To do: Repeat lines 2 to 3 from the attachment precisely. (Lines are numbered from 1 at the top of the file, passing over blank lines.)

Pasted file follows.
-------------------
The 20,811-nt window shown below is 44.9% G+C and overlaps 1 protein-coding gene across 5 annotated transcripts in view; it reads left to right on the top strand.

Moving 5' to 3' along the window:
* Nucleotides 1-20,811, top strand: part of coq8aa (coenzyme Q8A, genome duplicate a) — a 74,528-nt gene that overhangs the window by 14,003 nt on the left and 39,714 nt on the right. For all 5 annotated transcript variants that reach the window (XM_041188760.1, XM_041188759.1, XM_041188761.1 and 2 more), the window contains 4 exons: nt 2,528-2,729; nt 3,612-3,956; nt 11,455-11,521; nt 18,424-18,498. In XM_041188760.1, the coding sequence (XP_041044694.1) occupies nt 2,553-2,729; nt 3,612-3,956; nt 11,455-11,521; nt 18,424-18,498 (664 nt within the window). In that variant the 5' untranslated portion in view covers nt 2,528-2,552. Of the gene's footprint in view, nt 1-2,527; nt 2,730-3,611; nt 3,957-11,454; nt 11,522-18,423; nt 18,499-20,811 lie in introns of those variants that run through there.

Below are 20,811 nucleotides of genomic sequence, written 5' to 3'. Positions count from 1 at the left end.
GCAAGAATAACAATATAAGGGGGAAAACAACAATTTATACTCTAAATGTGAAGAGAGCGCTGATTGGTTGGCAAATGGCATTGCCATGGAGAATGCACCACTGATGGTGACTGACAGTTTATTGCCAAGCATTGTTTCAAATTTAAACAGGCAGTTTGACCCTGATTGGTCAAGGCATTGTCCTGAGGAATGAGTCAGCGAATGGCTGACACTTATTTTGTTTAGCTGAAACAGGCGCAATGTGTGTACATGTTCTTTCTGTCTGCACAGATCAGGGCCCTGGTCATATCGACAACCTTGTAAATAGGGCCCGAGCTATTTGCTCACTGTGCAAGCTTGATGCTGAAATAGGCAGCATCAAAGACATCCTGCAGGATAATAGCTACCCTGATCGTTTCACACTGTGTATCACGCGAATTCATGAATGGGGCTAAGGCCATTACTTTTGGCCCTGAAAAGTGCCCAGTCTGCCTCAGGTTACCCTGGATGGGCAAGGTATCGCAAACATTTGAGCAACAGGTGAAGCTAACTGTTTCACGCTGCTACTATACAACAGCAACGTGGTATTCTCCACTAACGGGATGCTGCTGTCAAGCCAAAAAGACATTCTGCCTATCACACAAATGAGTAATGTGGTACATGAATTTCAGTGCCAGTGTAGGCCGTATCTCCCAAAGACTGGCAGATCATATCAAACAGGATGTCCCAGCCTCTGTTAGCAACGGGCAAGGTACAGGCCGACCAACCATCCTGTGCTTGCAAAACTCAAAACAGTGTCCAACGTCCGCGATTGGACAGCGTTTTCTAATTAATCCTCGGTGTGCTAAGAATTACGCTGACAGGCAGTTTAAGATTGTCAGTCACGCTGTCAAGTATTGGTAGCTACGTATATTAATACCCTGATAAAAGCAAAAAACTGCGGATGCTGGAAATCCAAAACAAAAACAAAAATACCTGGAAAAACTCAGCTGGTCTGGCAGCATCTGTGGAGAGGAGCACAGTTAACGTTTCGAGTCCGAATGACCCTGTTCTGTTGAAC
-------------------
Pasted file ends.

Moving 5' to 3' along the window:
* Nucleotides 1-20,811, top strand: part of coq8aa (coenzyme Q8A, genome duplicate a) — a 74,528-nt gene that overhangs the window by 14,003 nt on the left and 39,714 nt on the right. For all 5 annotated transcript variants that reach the window (XM_041188760.1, XM_041188759.1, XM_041188761.1 and 2 more), the window contains 4 exons: nt 2,528-2,729; nt 3,612-3,956; nt 11,455-11,521; nt 18,424-18,498. In XM_041188760.1, the coding sequence (XP_041044694.1) occupies nt 2,553-2,729; nt 3,612-3,956; nt 11,455-11,521; nt 18,424-18,498 (664 nt within the window). In that variant the 5' untranslated portion in view covers nt 2,528-2,552. Of the gene's footprint in view, nt 1-2,527; nt 2,730-3,611; nt 3,957-11,454; nt 11,522-18,423; nt 18,499-20,811 lie in introns of those variants that run through there.